Home / Windypics Walks / Rambles around Calderdale / The Pole Hill Plod [86]

The title of this collection of images might sound a bit like it's referring to some sort of skit about the local Police Force, but it actually refers to a place called 'Pole Hill', which is a hilltop in Calderdale, West Yorkshire at around 1400ft asl, where an important navigation aid called a 'VOR' (VHF Omnidirectional Radio Range) used by aircraft has been situated for many years. I recently got informed that this was off air, and after doing some checking discovered that it was having some major reconstruction work. Being interested in such things I thought it would be a good time to visit the site again (my last visit was back in 2013), and get some shots of the work that is currently taking place there.

When I last visited the site I was able to travel there by bus, as in spite of its remote location, there was a bus service that ran past there twice a week, but only on Saturday afternoons. Sadly that had recently gone the way of many other services and had been axed due to the austerity cuts to bail out the thieving bankers, so my only alternative was to travel to the nearest location that still has a service, which in this case was the village of Blackshaw Head, which is about 2 miles from the site. Since I was doing this I thought I might as well turn it into another walk, and so I decided to make the return journey via the village of Cross Stones, and into the town of Todmorden, which is around 3 miles from the VOR, and all downhill. Now walking downhill sounds like it's a nice easy option, but as this particular one involved a descent of around 1000 ft, it did prove quite uncomfortable, especially as it involved using a group of muscles that hadn't been worked much in recent years, and I must admit to having felt a bit sore by the time I reached the bus station in Todmorden. I'm sure a few more good walks will sort things out, but it's little wonder that I'm not yet anywhere near to my old fitness after such a long lay-off from hiking following a painful back injury.

The walk itself was very enjoyable, and after the having had a winter that seemed to go on forever, the day I chose for my walk felt almost summer like, with sunshine and blue skies most of the time. That proved to be a bit of a mixed blessing but knowing just how wild it can get up on those hilltops, it was probably a lot better than I could have hoped for had I done the walk during the previous weeks. I did have one slight mishap though, and one that served me right for not taking my hiking pole along with me. Usually if I'm going off road I never go without it, as it's very useful to have an extra point of contact with the ground, especially when walking over unstable peat surfaces. As 90% of the walk was on tarmac surfaces I didn't bother this time, but on the one section that was off road the ground seemed fairly stable, yet in spite of that I suddenly found my left leg disappearing down about 3 feet into a very wet hole, and I can only be thankful that my walking boot and extra layer of blister socks prevented any water from getting inside, otherwise I would have been in for a very long and uncomfortable walk back afterwards, not to mention a few blisters. Never again will I complain about the cost of my walking boots, and as any hiker will tell you, cheap boots are false economy, and a decent, if somewhat expensive pair, will always be a great investment. My trousers didn't fair quite so well though, but at least it was only rainwater and not peat this time (yes it has happened to me before and I ended up with a black leg that time), and in the warm air and with a slight breeze blowing I was fully dried out again within the hour, though I did feel like a bit of a charlie walking down the road with one wet leg and one dry one! :-)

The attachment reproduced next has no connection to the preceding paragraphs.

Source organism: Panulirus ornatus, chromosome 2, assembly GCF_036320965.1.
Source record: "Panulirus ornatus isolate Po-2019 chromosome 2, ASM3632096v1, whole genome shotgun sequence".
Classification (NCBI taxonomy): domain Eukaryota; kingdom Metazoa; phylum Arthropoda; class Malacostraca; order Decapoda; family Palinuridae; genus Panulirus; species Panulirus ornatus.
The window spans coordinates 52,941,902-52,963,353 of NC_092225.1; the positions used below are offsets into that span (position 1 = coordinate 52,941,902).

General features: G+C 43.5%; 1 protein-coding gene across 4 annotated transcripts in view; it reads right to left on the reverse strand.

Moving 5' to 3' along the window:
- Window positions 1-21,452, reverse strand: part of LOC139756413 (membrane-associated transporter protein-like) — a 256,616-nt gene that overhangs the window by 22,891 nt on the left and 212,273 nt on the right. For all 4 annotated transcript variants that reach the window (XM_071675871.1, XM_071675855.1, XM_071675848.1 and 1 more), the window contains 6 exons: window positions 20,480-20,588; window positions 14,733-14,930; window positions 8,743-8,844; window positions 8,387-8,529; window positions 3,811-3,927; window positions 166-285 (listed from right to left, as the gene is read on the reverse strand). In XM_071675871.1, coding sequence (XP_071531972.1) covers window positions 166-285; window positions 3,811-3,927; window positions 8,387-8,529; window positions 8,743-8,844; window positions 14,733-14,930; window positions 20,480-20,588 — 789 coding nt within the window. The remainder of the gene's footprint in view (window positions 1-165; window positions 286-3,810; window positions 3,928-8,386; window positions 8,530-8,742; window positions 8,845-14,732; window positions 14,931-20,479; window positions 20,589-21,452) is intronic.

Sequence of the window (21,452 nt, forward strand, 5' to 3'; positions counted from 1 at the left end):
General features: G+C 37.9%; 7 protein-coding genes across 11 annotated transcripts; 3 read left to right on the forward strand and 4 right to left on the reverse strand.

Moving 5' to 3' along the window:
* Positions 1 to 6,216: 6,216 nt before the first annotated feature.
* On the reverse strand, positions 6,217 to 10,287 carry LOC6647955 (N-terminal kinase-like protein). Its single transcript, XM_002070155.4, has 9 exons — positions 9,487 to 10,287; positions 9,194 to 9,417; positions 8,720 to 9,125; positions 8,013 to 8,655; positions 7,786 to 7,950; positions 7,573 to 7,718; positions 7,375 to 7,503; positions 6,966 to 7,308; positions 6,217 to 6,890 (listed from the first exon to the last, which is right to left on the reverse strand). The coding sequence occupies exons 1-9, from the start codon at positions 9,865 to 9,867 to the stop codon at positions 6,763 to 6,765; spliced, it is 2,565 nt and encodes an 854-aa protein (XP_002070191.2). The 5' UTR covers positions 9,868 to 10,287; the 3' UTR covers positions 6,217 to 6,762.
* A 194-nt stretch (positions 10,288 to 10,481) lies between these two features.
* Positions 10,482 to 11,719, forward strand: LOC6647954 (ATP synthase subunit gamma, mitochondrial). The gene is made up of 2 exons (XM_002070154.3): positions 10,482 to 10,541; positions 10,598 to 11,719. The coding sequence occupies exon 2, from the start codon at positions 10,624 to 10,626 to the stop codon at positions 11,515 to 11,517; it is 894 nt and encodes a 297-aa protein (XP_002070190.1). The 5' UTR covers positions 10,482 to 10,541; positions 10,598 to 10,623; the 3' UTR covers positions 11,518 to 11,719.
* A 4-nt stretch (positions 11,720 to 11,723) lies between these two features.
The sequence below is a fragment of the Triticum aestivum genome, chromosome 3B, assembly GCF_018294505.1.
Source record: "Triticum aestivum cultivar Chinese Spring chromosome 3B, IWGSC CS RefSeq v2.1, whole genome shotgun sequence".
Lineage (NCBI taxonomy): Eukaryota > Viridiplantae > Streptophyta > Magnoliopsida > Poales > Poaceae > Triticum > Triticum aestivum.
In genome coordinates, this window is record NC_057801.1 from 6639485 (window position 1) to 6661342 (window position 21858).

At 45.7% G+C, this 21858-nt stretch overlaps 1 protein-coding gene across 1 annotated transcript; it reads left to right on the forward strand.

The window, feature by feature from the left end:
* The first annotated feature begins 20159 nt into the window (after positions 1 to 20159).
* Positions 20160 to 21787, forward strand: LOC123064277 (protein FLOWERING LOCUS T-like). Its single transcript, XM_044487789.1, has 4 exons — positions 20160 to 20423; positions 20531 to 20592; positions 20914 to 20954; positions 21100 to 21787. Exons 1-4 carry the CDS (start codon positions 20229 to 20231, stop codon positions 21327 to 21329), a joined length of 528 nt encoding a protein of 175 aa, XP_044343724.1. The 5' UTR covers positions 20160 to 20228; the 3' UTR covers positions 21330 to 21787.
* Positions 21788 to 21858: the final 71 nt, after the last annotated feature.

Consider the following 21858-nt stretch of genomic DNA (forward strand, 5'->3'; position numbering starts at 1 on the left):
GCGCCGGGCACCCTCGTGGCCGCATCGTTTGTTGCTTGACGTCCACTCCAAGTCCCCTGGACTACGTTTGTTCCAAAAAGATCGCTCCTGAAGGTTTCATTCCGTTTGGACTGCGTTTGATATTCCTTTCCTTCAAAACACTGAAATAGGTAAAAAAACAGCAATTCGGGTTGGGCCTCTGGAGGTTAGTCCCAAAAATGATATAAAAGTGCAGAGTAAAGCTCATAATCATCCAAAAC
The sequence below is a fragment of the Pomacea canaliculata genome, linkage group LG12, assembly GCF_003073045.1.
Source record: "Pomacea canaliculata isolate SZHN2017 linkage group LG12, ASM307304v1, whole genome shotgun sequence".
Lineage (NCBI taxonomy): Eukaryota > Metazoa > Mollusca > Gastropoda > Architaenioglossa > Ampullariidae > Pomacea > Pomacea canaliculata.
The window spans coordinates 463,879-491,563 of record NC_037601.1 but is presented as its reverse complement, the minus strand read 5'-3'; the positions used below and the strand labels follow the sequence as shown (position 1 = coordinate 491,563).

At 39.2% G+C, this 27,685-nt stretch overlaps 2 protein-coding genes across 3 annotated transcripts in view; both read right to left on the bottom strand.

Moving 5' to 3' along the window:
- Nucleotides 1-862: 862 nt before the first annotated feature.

The walk down through Cross Stones is quite picturesque, though the area seems to have become a bit gentrified now compared to how I remembered it. Back in the early 1970s we used to travel up that way every Friday evening to a pub called 'The Shoulder of Mutton' in Blackshaw Head, which always had live rock groups on there, sadly that is now gone and has been turned into a house as is the case with so many moorland pubs. I'd often tried to remember the exact route I used to drive up to get there, but a mixture of darkness, unlit roads and concentration, meant that I didn't really take in much of the scenery back then, and of course it was well over 40 years ago, so my memory of it isn’t that clear now. As I was walking down that section I did eventually realise that this was the same route, and that triggered off certain feelings of nostalgia for what had been a very enjoyable time in my life. Some of the moorland pubs around that area were quite legendary, and great places to take your wife (or someone elses), but sadly nearly all of them are gone now, and many of the current younger generation seem to prefer sitting at home talking to each other on their Chinese made smart phones and drinking cheap cans of beer from the local supermarket or Bargain Booze shop rather than going out for live entertainment and talking to each other face to face as earlier generations did. It's amazing that many of these places managed to survive two World Wars and the Great Depression, but couldn't cope with the Internet, hundreds of TV channels, the smoking ban and Smartphones. What a strange society we seem to have created with all this damn consumerism. Sorry, I'm getting on my soap box yet again, hope you enjoy my little photo documentary of my second photo hike of the year.

NOTE# once the work is completed on the VOR I will be making a return journey, but I’ll be using a slightly different route next time, and I will check out a few of the other attractions in that area, especially the Bride Stones.


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